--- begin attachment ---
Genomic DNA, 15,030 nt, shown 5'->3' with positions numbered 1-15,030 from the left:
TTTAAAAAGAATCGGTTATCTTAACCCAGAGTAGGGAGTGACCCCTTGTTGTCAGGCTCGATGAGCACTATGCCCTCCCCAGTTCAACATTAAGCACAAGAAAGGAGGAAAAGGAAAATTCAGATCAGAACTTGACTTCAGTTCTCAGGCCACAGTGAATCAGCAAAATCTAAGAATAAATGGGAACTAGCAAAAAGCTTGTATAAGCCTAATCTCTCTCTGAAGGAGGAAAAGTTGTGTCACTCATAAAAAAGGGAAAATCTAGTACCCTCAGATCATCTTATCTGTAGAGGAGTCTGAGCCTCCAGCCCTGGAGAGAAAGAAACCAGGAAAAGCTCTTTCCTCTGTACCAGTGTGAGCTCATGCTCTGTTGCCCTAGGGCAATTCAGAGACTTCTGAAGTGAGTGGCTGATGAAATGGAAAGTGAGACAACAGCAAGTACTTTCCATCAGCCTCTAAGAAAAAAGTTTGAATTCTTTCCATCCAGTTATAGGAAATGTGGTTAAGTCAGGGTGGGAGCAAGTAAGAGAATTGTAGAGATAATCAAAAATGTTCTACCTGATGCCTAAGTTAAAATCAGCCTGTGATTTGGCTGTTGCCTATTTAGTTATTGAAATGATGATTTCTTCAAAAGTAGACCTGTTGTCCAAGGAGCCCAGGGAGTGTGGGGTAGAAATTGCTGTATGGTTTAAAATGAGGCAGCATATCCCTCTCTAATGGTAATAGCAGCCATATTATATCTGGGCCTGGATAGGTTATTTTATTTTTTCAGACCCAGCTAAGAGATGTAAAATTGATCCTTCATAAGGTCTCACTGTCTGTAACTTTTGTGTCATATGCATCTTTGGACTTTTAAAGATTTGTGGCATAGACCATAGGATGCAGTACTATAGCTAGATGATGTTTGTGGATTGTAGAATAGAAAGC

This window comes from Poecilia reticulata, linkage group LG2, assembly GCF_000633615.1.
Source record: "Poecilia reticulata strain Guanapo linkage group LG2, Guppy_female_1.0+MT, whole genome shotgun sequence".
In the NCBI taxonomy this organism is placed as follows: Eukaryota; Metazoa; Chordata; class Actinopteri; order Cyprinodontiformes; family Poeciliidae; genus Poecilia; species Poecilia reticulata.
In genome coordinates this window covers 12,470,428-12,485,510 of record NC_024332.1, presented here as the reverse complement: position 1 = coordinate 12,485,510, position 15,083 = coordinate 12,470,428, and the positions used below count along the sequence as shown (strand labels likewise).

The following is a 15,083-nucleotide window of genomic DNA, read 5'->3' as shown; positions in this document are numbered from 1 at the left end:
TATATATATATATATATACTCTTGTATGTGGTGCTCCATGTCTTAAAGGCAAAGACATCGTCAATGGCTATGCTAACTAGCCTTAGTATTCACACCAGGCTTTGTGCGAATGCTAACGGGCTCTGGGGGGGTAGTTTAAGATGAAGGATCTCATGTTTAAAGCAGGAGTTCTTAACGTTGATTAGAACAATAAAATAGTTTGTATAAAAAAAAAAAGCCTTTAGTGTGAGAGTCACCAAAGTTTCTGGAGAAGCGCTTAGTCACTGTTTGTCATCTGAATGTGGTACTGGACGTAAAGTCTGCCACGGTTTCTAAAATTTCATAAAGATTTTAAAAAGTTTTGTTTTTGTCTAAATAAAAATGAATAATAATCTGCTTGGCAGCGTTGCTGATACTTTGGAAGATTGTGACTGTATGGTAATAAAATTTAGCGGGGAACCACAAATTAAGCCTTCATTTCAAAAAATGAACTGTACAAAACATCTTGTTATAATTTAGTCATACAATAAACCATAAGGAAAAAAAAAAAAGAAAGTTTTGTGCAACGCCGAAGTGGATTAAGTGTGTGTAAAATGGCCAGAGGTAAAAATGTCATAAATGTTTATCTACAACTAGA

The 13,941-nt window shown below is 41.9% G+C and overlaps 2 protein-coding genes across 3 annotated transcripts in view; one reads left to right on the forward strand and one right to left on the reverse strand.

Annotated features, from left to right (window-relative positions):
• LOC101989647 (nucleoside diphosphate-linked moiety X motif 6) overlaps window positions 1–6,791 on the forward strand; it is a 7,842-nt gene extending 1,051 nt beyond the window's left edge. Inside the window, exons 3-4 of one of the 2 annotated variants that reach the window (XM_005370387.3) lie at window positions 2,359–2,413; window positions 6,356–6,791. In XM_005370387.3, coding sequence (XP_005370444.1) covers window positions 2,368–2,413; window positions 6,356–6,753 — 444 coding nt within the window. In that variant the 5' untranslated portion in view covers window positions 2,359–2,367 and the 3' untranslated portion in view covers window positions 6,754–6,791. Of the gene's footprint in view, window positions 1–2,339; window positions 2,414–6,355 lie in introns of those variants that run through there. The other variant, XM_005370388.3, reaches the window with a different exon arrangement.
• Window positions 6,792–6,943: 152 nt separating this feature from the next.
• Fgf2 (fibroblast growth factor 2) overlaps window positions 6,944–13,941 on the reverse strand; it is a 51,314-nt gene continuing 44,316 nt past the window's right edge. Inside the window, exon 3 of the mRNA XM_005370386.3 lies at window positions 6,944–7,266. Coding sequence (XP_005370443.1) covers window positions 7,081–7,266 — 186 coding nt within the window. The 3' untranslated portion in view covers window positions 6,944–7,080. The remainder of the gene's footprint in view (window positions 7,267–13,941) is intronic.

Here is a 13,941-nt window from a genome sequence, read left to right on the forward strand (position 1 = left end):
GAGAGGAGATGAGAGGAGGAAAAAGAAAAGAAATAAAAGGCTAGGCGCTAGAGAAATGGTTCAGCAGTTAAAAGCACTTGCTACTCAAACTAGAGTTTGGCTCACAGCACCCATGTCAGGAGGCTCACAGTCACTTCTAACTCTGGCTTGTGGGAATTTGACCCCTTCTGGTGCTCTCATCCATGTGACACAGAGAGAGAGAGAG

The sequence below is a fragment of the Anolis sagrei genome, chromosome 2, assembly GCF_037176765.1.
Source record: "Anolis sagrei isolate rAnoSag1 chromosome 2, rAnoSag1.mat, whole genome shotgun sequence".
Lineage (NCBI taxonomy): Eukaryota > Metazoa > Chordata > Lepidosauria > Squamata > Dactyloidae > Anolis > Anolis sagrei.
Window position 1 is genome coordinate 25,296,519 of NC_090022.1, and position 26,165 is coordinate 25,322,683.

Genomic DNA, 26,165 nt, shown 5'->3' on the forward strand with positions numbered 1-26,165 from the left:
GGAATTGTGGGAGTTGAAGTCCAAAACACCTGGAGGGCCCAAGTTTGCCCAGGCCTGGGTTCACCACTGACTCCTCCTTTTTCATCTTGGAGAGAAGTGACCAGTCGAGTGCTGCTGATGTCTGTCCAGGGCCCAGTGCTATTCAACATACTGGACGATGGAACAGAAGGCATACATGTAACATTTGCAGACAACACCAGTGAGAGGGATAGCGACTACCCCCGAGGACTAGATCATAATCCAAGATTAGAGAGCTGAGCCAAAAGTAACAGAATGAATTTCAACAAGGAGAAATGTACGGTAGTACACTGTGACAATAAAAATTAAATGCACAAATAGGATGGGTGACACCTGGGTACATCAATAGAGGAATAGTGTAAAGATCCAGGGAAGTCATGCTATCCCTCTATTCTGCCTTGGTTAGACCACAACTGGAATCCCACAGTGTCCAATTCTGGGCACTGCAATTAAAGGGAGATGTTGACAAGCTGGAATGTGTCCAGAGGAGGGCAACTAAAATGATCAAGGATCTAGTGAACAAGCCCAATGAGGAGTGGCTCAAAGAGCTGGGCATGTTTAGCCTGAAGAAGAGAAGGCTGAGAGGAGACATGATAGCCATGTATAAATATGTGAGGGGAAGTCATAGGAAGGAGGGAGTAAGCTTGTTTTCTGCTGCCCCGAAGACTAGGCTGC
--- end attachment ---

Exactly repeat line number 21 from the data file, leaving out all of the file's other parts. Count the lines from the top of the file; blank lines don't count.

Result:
GGAATTGTGGGAGTTGAAGTCCAAAACACCTGGAGGGCCCAAGTTTGCCCAGGCCTGGGTTCACCACTGACTCCTCCTTTTTCATCTTGGAGAGAAGTGACCAGTCGAGTGCTGCTGATGTCTGTCCAGGGCCCAGTGCTATTCAACATACTGGACGATGGAACAGAAGGCATACATGTAACATTTGCAGACAACACCAGTGAGAGGGATAGCGACTACCCCCGAGGACTAGATCATAATCCAAGATTAGAGAGCTGAGCCAAAAGTAACAGAATGAATTTCAACAAGGAGAAATGTACGGTAGTACACTGTGACAATAAAAATTAAATGCACAAATAGGATGGGTGACACCTGGGTACATCAATAGAGGAATAGTGTAAAGATCCAGGGAAGTCATGCTATCCCTCTATTCTGCCTTGGTTAGACCACAACTGGAATCCCACAGTGTCCAATTCTGGGCACTGCAATTAAAGGGAGATGTTGACAAGCTGGAATGTGTCCAGAGGAGGGCAACTAAAATGATCAAGGATCTAGTGAACAAGCCCAATGAGGAGTGGCTCAAAGAGCTGGGCATGTTTAGCCTGAAGAAGAGAAGGCTGAGAGGAGACATGATAGCCATGTATAAATATGTGAGGGGAAGTCATAGGAAGGAGGGAGTAAGCTTGTTTTCTGCTGCCCCGAAGACTAGGCTGC